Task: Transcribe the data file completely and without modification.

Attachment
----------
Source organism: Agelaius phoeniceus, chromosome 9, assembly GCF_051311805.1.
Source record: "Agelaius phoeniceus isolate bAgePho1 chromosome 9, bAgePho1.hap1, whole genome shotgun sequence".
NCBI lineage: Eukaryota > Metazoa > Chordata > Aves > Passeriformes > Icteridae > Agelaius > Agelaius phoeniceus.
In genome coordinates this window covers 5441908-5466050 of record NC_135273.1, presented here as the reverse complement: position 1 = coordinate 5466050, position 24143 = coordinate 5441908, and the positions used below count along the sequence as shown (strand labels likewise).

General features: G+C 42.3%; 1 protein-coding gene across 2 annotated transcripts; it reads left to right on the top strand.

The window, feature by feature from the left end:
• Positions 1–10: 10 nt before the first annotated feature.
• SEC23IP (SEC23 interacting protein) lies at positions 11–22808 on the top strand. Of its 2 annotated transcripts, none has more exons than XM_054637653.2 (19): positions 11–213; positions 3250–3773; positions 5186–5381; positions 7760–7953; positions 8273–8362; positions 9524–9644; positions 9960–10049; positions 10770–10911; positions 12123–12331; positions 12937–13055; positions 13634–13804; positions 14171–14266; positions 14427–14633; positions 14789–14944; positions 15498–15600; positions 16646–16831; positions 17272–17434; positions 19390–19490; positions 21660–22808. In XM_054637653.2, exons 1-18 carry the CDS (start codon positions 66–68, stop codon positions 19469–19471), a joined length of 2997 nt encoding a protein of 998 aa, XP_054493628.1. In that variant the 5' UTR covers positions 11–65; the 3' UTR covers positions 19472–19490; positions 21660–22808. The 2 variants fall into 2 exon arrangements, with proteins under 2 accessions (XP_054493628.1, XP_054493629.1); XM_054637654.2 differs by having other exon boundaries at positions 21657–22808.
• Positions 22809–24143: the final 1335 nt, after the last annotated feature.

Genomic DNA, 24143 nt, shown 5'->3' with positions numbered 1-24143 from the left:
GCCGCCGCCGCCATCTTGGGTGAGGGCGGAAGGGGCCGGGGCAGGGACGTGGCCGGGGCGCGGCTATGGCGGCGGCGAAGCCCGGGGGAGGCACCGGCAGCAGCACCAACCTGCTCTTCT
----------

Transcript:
Source organism: Agelaius phoeniceus, chromosome 9, assembly GCF_051311805.1.
Source record: "Agelaius phoeniceus isolate bAgePho1 chromosome 9, bAgePho1.hap1, whole genome shotgun sequence".
NCBI lineage: Eukaryota > Metazoa > Chordata > Aves > Passeriformes > Icteridae > Agelaius > Agelaius phoeniceus.
In genome coordinates this window covers 5441908-5466050 of record NC_135273.1, presented here as the reverse complement: position 1 = coordinate 5466050, position 24143 = coordinate 5441908, and the positions used below count along the sequence as shown (strand labels likewise).

General features: G+C 42.3%; 1 protein-coding gene across 2 annotated transcripts; it reads left to right on the top strand.

The window, feature by feature from the left end:
• Positions 1–10: 10 nt before the first annotated feature.
• SEC23IP (SEC23 interacting protein) lies at positions 11–22808 on the top strand. Of its 2 annotated transcripts, none has more exons than XM_054637653.2 (19): positions 11–213; positions 3250–3773; positions 5186–5381; positions 7760–7953; positions 8273–8362; positions 9524–9644; positions 9960–10049; positions 10770–10911; positions 12123–12331; positions 12937–13055; positions 13634–13804; positions 14171–14266; positions 14427–14633; positions 14789–14944; positions 15498–15600; positions 16646–16831; positions 17272–17434; positions 19390–19490; positions 21660–22808. In XM_054637653.2, exons 1-18 carry the CDS (start codon positions 66–68, stop codon positions 19469–19471), a joined length of 2997 nt encoding a protein of 998 aa, XP_054493628.1. In that variant the 5' UTR covers positions 11–65; the 3' UTR covers positions 19472–19490; positions 21660–22808. The 2 variants fall into 2 exon arrangements, with proteins under 2 accessions (XP_054493628.1, XP_054493629.1); XM_054637654.2 differs by having other exon boundaries at positions 21657–22808.
• Positions 22809–24143: the final 1335 nt, after the last annotated feature.

Genomic DNA, 24143 nt, shown 5'->3' with positions numbered 1-24143 from the left:
GCCGCCGCCGCCATCTTGGGTGAGGGCGGAAGGGGCCGGGGCAGGGACGTGGCCGGGGCGCGGCTATGGCGGCGGCGAAGCCCGGGGGAGGCACCGGCAGCAGCACCAACCTGCTCTTCT